and the decisions of the courts' (Leisy v. Hardin, 135 U. S. 100, 110, 34 L. ed. 128, 132, 10 S. Ct. 681, 3 Inters. Com. Rep. 36; Re Bahrer (Wilkerson v. Rahrer), 140 U. S. 545, 556, 35 L. ed. 572, 574, 11 S. Ct. 865; Louisville & N. R. Co. v. F. W. Cook Brewing Co., 223 U. S. 70, 82, 56 L. ed. 355, 358, 32 S. Ct. 189). It was because intoxicating liquors were legitimate subjects of commercial intercourse that the States were powerless to interfere with their transportation in interstate commerce (Bоwan v. Chicago & N. W. R. Co., 125 U. S. 465, 489, 31 L. ed. 700, 708, 8 S. Ct. 689, 1062, 1 Inters. Com. Rep. 823; Leisy v. Hardin, supra (135 U. S. pp. 110, 113 34 L. ed. 132, 133, 10 S. Ct. 681, 3 Inters. Com. Re. 36); Rhodes v. Iowa, 170 U. S. 412, 42 L. ed. 1088, 18 S. Ct. 661; Vance v. W. A. Vandercook Co., 170 U. S. 438, 42 L. ed. 1100, 18 S. Ct. 674; Louisville & N. R. Co. v. F. W. Cook Brewing Co., 223 U. S. 70, 56 L. ed. 355, 32 S. Ct. 189, supra). But because of the effects ascribed to the traffic in intoxicating liquors, the States in the exercise of their police power in relation to their internal commerce could restrict or interdict that traffic without violating the Federal Constitution (Foster v. Kansas, 112 U. S. 201, 206, 28 L. ed. 629, 696, 5 S. Ct. 8, 97; Mugler v. Kansas, 123 U. S. 623, 657-679, 31 L. ed. 205, 209, 210, 8 S. Ct. 273). To aid the States in securing the full protection they desired, Congress brought into play its power to regulate interstate commerce.

"By the Wilson Act of August 8, 1890, intoxicating liquors transported into any State were subjected upon arrival to the operation of state laws to the same extent as though they had been produced within the State although still in the original packages. This act was upheld in Re Rahrer (Wilkerson v. Rahrer) (140 U. S. 545, 35 L. Ed. 572, 11 S. Ct. 865, supra). But the statute did not apply until the transportation was completed by actual delivery to the consignee (Rhodes v. Ioua, supra, 170 U. S. p. 426, 42 L. Ed. 1096, 18 S. Ct. 664; Adams Erp. Co. v. Kentucky, 214 U. S. 218, 222, 53 L. Ed. 972, 973, 29 S. Ct. 633; Louisville & N. R. Co. v. F. W. Cook Brewing Co., 223 U. S. 70, 56 L. Ed. 355, 32 S. Ct. 189, supra). As the right to receive' was not affected by the Wilson Act, 'such receipt and the possession following from it and the resulting right to use remained protected by the commerce clause (Clark Distilling Co. v. Western Maryland R. CO., 242 U. S. 311, 323, 61 L. Ed. 326, 327, 37 S. Ct. 180, L. R. A. 1917B, 1218). In this situation the Congress passed the Webb-Kenyon Act of March 1, 1913, which prohibited the transportation of intoxicating liquors into any State when it was intended that they should be 'received, possessed, sold or in any manner used,' in violation of its laws. The Court upheld the constitutional validity of this act as a regulation of interstate commerce (Clark Distilling Co. v. Western Maryland R. Co., supra). It was supplemented by Act of March 3, 1917, known as the Reed Amendment (United States v. Hill, 248 U. S. 420, 424, 63 L. Ed. 337, 339, 39 S. Ct. 143). *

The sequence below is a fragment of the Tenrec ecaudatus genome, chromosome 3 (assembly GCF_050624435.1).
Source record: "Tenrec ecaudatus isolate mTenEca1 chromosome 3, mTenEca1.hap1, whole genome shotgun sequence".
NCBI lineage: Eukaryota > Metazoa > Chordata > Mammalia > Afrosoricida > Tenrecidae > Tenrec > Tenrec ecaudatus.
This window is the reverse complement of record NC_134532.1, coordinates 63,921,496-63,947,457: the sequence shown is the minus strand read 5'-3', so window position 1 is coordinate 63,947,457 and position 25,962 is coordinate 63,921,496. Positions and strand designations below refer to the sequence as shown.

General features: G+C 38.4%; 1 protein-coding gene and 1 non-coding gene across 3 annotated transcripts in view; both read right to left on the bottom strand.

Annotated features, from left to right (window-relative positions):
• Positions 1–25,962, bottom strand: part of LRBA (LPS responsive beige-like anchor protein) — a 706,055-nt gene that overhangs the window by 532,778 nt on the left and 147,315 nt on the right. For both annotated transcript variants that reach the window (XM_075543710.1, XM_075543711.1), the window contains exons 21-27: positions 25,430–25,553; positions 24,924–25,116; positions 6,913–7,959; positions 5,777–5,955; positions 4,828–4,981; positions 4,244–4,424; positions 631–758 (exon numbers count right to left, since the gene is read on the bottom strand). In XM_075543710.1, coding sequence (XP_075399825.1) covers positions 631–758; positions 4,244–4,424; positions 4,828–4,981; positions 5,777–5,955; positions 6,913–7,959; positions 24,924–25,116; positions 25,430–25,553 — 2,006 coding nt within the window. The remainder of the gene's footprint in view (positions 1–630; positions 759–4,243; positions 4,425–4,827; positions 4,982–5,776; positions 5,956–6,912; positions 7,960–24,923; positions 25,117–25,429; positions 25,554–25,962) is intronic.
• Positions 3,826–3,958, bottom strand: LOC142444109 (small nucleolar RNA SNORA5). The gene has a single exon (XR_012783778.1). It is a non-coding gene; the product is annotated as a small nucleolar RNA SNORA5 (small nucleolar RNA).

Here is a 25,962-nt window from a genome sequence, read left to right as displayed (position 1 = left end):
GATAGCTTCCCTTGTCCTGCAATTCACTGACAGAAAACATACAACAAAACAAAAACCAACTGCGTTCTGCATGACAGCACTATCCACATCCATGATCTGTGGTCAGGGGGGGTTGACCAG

“The course of congressional legislation with respect to convict-made goods has followed closely the precedents as to intoxicating liquors. By the HawesCooper Act of January 19, 1929, the Congress provided that convict-made goods (with certain exceptions) transported into any State should be subject upon arrival, whether in the original package or otherwise, to the operation of State laws as if produced within the State. In Whitefield v. Ohio (297 U. S. 431, 80 L. Ed. 778, 56 S. Ct. 532), petitioner was charged in the State court in Ohio with selling convict-made goods in violation of the State law. It appeared that the goods had been sold in the original packages as shipped in interstate commerce and that there was nothing harmful, injurious, or deleterious' about them. But this Court said that the view of the State of Ohio, that the sale of convict-made goods in competition with the products of free labor was an evil, found ample support in fact and in the similar legislation of a preponderant number of other States. The Court observed that the Congress had prohibited the importation of the products of convict labor. All such legislation, State and Federal, proceeded upon the view that free labor, properly compensated, cannot compete successfully with the enforced and unpaid or underpaid convict labor of the prison.' The Court upheld the power of the State, so far as the Federal Constitution is concerned, to base non-discriminatory legislation upon that conception, and as it appeared that the Ohio statute would be unassailable if made to take effect after sale in the original package, the statute was held to be equally unassailable in the light of the provisions of the Hawes-Cooper Act. As to the validity of the latter Act, the Court followed the decision in Re Rahrer (Wilkerson v. Rahrer) (140 U. S. 545, 35 L. Ed. 572, 11 S. Ct. 865, supra), in relation to the Wilson Act.

"The Ashurst-Sumners Act as to interstate transportation of convict-made goods has substantially the same provisions as the Webb-Keyon Act as to intoxi.